Nancy Bush is a goddess walking the earth as woman. She is my hero. Well, she is my knitting hero. I mean, it’s not like she saved me from a burning building or pulled my baby from an exploding car. She did however, save me from limping, soporific knitting ennui.
The Top Ten Reasons Why Nancy Bush Is So Cool That I Can Hardly Stand It.
10. She wrote Folk Socks. I’ve been knitting my buddy Ken a pair of socks from this book every Christmas for a while. If you read this book then you will come to love and appreciate the humble sock in a way that you can only imagine now. Socks will take on a meaning so profound that sometimes, when you get dressed in the morning and you go to pull your socks on, you will pause for a moment and think…Thanks Nancy. I swear that after this book you will want to discuss gussets with me. I know that in your wildest dreams you cannot picture yourself finding gussets so interesting that you would want to phone someone long distance and talk only about them, but you will. (We will have to discuss the many and beautiful heel treatments in another call. There will only be time for gussets in the first call).
9. Nancy wrote the pattern for the single most beautiful pair of socks I have ever knitted.
Be still my heart. (The pattern is in Folk Socks, I tell you this so that you may know the joy that I have had.)
8. Nancy wrote the pattern for the only sock pattern I have ever happily knit twice. (It is, not coincidentally, the sock above.) Please note that this is not the only sock pattern I have ever knit twice, just the only one that I have knit twice without getting that feeling that comes over you when you turn on the tv and see that “Dirty Dancing” is on for the 900 thousandth time.
7. I have never had to pour myself an alcoholic beverage as a result of an unfortuanate *misunderstanding* with one of her patterns, despite the fact that they are, at times, er… complex. Likewise, I have never emailed her my opinion of an instruction at 3am after trying the alcoholic beverage to resolve the pattern issue first.
6. I have never found an error in Folk Socks, and I’ve knit most of the patterns in the book. This is stunning. This alone is enough to make me think about baking Nancy a cake and writing her name on it.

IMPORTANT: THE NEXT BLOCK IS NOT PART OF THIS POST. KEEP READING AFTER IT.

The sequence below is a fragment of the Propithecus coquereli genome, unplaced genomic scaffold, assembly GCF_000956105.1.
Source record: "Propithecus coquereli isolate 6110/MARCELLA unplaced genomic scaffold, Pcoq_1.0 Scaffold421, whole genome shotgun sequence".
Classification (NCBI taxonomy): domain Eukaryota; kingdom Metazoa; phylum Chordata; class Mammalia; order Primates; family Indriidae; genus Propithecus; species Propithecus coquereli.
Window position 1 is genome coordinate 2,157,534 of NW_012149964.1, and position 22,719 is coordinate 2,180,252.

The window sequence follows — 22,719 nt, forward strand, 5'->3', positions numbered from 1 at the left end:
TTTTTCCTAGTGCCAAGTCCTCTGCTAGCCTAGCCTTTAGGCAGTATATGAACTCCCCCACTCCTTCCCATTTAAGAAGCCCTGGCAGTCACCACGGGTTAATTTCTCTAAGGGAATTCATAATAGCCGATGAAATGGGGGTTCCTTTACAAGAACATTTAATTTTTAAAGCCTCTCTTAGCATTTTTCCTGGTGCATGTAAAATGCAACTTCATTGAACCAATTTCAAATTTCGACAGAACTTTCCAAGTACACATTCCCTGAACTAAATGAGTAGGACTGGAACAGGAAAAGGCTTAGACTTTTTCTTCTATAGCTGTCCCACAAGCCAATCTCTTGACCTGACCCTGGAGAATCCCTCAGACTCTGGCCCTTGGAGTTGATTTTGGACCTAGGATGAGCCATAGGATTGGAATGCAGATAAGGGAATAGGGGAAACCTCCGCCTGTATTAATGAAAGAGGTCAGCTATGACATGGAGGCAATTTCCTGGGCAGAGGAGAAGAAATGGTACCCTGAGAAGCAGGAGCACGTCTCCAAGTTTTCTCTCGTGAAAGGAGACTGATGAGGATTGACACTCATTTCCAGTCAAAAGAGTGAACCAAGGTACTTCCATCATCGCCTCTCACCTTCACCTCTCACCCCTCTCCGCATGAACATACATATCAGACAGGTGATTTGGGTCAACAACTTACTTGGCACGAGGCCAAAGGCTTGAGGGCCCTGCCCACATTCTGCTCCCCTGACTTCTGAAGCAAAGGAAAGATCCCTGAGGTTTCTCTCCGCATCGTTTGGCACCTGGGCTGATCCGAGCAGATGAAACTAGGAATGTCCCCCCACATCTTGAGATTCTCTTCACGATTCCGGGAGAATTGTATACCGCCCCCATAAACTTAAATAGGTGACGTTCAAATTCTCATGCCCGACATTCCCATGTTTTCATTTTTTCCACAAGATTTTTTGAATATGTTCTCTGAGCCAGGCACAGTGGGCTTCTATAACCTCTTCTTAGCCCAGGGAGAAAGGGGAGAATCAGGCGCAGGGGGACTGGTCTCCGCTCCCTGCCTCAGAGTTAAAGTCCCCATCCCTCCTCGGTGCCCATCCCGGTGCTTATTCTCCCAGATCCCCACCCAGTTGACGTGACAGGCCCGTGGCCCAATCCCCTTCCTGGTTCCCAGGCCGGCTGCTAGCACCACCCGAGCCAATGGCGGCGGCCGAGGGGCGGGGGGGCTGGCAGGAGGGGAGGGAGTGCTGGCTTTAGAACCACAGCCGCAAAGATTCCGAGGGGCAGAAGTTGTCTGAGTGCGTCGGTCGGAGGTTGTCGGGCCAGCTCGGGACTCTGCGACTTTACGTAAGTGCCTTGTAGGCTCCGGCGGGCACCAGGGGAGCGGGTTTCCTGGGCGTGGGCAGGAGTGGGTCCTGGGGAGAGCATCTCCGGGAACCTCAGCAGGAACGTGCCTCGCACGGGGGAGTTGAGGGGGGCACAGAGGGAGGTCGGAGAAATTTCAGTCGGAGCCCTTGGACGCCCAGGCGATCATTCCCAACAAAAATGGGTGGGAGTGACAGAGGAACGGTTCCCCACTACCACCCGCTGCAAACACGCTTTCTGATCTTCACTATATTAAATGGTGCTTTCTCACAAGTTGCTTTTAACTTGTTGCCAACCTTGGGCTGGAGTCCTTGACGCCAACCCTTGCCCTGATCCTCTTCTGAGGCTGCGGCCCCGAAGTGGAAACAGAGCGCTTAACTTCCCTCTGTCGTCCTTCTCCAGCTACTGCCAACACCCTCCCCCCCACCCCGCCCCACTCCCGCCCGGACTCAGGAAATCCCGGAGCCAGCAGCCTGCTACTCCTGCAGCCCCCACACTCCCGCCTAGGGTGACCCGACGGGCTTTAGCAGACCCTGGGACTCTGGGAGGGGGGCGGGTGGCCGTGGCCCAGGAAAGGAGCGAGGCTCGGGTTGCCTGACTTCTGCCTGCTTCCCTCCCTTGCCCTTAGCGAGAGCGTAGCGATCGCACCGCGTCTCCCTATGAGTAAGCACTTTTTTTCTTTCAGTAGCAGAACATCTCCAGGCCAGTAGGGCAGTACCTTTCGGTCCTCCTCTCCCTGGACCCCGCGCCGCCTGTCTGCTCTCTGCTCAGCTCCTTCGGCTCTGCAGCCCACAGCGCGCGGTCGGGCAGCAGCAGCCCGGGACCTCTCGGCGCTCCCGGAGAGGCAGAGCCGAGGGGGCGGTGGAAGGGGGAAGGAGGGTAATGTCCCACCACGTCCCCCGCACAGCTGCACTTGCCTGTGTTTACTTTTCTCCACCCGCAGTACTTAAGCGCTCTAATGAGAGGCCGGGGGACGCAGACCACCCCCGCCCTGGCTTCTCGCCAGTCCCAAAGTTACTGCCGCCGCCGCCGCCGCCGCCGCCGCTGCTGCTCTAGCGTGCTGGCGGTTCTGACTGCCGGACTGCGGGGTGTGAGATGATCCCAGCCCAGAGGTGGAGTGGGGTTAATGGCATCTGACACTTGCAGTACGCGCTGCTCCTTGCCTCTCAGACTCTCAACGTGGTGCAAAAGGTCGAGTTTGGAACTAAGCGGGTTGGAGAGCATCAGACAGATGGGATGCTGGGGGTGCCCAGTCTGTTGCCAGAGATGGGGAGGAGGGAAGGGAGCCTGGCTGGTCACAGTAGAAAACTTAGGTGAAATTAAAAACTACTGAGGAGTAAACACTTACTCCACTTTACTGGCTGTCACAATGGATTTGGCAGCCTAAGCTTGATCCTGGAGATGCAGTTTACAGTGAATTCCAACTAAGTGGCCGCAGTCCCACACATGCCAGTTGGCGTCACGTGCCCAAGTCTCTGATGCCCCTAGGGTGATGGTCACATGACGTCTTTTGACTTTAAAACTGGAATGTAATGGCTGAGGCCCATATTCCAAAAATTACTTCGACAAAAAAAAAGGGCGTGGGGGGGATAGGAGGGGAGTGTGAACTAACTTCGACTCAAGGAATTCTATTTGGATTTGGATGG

5. Margene sent me Folk Knitting in Estonia . I had no idea about the Estonians. How did I go this long without knowing how Estonians knit? It’s gripping I tell you, gripping. You know that lovely idea that every knitter gets from time to time? You know, about how all over the world knitters are engaged in the same activity, bonded by our common love, all casting on something…united by our common act of knitting? Wrong. The Estonians are not knitting like me. I have nothing in common with them. They are doing a whole other thing. (Well, they were. I’m doing it now too…) Check it out.
I learned a new decrease, a new cast on, a new braid and a whole new stitch. I swear it. After 30 years of pretty darned adventurous knitting, I learned 4 things that I had never even entertained the concept of. Oh Nancy, you have given me so much. (I’m sure that Joe would also like to thank you for the portion of his evening spent with me showing him mittens and following him around the house explaining a “half-wick increase”. I was excited).
4. I leaned the Kihnu Troi double cast on. Just say that to yourself for a while. Now look at it.
I understand if you need a few moments.
3. Bud stitch.
I’m telling you, Nancy Bush has been trekking around Estonia, learning knitting stuff and writing it down in a way that makes it accessible and interesting to a knitter in Toronto who thought she knew it all. Nancy Bush is a blow to the ego and I like it.
2. Nancy Bush does thumbs like me. Here we have the thumb stitches “held” on waste yarn and I’ve picked up the stitches above and below before ever so delicately pulling out the waste stitches. I pick them up first because I have never gotten over my fear that when I pull out the waste yarn, something bad will happen. Something really bad. Worse than unravelling.
The fact that someone as clever as Nancy Bush does thumbs like me validates my entire thumb approach. I was thinking about other thumb-ways. Not anymore. Anything thumb that’s good enough for Nancy is good enough for me. C’mon, think about it. She’s been to Estonia and still does it this way? That means something.
1. Nancy has been afforded The Yarn Harlot’s highest accolade several times. Not once, not twice…but three times I have knit one of her patterns exactly as written. I have not changed the cast on, I have not mocked her choice of toe. I have not mumbled about the lame decreases and bitterly inserted the superior decrease of my own choosing while adding another centimetre to the ribbing because she has no sense for it.
I have knit them exactly as she suggested, and I have not thought there could be any improvement at all.
When I grow up I want to be Nancy Bush.
I am also experiencing deep and lovely feelings for Jéan, I think Joe loves him too. Why, you ask?
Oh yeah. I get a little weak in the knees just seeing him up there.